Sommer will Lead Growth Strategies for REP’M Group Brands
REP’M Group, a franchise growth and sales company, named Patrick Sommer director of franchise development. REP’M Group focuses on emerging franchise brands that enhance consumers’ lifestyles. Its brands include Ellie Mental Health, Pause Studio and Kidokinetics. With this new role, Sommer will lead growth strategies for REP’M Group brands.
The people and culture attracted Sommer to REP’M Group. “I have had the privilege of working with many members of the REP’M leadership team in the past, and I can say most of what I have learned about franchising has come from my past experiences with them,” he said.
Sommer is excited to work for a team-focused company. “Whether it is different verticals within REP’M or the many brands that team members represent, everyone is working together to support each other. It is easy to see how great the culture is from the outside, and I’m thrilled to be a part of it,” he adds.
REP’M Group’s leadership team thinks Sommer is a great fit for the job. “I could not be more excited to welcome Pat to the team. His background and experience in franchising will greatly benefit our team. He will also bring tremendous value to the LIME Painting concept, which he will head up!” said Nick Sheehan, co-founder and managing partner of REP’M Group.
In Sommer’s view, REP’M Group will positively impact the future of franchising. He is excited that REP’M helps individuals become franchisees and assists emerging brands scale through franchising. “There are many great concepts out there, but often companies struggle to break into franchising and that can lead to mistakes or failure. With REP’M, these emerging brands have full-service support to successfully turn their concept into a nationwide franchise.”
Lessons from the Military
For five years after college, Sommer was an officer in the U.S. Army. To him, there are many similarities between the army and franchising. “At a high level, you have people coming from very different backgrounds but share common values and must work together to achieve a goal. Also, in both, there is structure and support to help individuals and the team succeed.”
During his time in the U.S. Army, Sommer worked for different leaders and led a diverse group of soldiers, which has helped him in franchising. “Recognizing what motivates people, how to support them, and understanding what their goals are critical in both the military and franchising.”
For veterans looking to get into franchising, they shouldn’t be afraid to take risks, he said. “Transitioning out of the military can be difficult for many people, myself included. There is so much structure in the military that the idea of being your own boss can obviously be overwhelming.” Similar to many veterans, Sommer struggled to relate his military experience into the civilian sector.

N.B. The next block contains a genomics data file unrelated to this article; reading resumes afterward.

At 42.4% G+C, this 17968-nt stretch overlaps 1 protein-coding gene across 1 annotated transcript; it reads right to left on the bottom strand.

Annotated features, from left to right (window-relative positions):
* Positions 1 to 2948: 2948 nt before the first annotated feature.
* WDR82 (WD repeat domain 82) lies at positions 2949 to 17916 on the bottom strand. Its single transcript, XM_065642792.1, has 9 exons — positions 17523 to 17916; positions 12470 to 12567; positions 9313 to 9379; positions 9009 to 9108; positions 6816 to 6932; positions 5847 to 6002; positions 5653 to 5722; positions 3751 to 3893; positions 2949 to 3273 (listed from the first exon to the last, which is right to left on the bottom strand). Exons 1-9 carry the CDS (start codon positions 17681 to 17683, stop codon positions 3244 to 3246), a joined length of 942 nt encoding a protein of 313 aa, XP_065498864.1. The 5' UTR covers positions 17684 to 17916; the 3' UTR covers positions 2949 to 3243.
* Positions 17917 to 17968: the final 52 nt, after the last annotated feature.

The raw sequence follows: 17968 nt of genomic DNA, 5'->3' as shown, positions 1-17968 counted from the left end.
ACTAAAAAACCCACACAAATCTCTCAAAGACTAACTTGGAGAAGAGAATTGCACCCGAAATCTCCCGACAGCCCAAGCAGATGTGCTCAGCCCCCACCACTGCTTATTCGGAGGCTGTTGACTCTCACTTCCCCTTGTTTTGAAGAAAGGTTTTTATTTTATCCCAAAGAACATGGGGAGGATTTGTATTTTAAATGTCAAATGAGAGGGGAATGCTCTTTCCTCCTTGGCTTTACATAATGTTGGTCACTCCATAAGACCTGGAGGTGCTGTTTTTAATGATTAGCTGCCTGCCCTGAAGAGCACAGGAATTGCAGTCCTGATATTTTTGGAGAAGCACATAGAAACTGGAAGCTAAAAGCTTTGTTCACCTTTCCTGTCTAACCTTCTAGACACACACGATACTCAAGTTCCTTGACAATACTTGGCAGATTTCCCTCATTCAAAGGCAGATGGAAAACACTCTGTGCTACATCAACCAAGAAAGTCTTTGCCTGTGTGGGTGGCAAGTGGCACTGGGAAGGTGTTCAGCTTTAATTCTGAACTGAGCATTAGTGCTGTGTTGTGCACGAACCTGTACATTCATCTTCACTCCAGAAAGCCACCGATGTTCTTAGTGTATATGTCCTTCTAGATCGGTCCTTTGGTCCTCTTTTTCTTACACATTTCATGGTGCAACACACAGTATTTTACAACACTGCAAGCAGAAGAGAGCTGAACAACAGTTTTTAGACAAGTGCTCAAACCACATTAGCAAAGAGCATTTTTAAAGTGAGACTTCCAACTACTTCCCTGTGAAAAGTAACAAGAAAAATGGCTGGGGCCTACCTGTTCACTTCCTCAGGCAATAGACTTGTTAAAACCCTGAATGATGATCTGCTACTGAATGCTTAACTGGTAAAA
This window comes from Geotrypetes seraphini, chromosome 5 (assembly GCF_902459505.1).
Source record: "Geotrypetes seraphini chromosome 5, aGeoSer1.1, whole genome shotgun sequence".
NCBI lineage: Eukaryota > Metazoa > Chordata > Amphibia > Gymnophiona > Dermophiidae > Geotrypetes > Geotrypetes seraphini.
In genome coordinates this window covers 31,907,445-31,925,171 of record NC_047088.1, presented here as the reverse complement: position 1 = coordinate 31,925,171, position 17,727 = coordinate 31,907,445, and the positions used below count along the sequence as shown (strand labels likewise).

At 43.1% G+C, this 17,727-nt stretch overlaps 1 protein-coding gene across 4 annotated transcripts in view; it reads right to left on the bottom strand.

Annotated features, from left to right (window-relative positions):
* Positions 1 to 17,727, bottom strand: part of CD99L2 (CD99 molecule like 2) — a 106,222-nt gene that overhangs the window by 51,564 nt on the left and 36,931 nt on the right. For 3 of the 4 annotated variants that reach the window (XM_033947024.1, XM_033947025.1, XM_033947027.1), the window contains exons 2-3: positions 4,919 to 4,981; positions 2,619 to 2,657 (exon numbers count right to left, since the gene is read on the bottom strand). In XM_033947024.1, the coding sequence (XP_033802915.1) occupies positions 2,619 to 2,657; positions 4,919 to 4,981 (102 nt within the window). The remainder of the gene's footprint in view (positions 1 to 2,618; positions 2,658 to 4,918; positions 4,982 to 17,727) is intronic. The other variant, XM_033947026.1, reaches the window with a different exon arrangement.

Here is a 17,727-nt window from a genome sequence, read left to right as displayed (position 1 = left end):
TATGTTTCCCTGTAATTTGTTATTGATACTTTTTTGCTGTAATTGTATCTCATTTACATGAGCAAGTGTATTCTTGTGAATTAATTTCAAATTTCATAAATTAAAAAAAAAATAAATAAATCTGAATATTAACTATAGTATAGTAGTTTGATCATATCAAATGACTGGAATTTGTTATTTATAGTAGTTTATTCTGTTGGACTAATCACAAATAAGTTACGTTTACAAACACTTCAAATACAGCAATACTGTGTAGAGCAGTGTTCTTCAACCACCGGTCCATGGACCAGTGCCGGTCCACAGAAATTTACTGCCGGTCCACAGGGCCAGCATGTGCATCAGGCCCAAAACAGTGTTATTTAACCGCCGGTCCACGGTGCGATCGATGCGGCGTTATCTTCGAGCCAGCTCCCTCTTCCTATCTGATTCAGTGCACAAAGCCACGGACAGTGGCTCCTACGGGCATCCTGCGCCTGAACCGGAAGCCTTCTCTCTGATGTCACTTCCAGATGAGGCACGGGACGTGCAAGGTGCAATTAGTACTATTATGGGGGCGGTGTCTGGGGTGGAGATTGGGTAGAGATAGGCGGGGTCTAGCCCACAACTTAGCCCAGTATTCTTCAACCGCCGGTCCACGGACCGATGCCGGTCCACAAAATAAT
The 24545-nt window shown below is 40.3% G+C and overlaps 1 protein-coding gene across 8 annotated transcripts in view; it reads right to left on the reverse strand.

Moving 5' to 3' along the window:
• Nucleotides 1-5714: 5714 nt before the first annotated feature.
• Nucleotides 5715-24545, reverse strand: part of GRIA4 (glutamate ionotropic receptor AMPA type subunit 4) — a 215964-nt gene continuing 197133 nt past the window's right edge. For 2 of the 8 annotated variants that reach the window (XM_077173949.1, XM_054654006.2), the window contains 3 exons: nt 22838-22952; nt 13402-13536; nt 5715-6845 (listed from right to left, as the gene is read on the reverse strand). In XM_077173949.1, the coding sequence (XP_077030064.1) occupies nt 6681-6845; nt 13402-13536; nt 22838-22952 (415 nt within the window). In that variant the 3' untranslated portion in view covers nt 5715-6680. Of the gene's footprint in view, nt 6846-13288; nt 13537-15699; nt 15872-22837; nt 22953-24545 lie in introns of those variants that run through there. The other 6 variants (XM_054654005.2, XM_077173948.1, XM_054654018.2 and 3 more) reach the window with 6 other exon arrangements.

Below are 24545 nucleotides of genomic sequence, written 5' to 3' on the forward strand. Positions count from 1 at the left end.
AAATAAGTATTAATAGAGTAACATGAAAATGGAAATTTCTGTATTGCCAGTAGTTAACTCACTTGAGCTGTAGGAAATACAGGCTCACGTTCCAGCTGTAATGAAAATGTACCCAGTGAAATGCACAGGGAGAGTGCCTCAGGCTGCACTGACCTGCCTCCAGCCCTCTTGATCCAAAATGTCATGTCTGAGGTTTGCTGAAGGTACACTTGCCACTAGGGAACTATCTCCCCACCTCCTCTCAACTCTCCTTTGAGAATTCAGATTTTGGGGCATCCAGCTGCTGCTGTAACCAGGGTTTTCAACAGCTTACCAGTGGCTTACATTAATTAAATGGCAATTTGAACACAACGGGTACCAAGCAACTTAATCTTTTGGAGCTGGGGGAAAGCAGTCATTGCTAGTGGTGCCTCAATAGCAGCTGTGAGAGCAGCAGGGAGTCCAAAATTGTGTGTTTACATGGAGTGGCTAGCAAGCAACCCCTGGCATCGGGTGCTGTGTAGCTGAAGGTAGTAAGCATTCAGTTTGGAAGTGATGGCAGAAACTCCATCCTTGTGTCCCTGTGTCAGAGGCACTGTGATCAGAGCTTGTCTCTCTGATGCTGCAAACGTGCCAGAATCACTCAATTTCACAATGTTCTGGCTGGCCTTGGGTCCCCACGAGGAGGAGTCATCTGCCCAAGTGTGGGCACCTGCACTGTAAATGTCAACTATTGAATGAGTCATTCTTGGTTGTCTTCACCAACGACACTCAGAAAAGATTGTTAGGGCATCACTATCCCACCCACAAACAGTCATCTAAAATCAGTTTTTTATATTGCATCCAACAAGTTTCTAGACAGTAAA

When he first left the military, he was approached by a franchise consultant, and after one conversation he told her that franchising wasn’t for him. He was worried that he wouldn’t be able to succeed as a business owner having only served in the military, but that was before he took the time to understand how much support there is in a franchise system.
“In the last seven years, I have seen so many veterans succeed in franchising because they saw the similarities in structure and support that I didn’t take the time to learn about. In the military, you are assigned a role and receive training; once properly trained, you join an organization and work as a team to achieve a goal. For the most part, franchising is the same model but with the freedom to achieve much greater personal success.” His military experience has translated to a successful career in franchising.
Sommer’s Franchising Background
Sommer’s first experience in franchising was in 2015 with Driven Brands, a corporate franchisor of automotive brands. He knew very little about franchising at the time and was unaware of how many franchise opportunities were out there. “I spent the first three months on the job traveling the country visiting franchise owners from many of the brands within the company.”
Sommer quickly recognized the difference between franchise owners and his past experiences with corporate employees. “Despite coming from diverse personal and professional backgrounds, there was a shared passion among all the owners who I met that I hadn’t experienced in previous corporate environments.”
In his down time, Sommer enjoys hiking, surfing, golf or almost anything outdoors. He set a goal this year to hike the highest point in all 50 states. He has done this in eight states so far.
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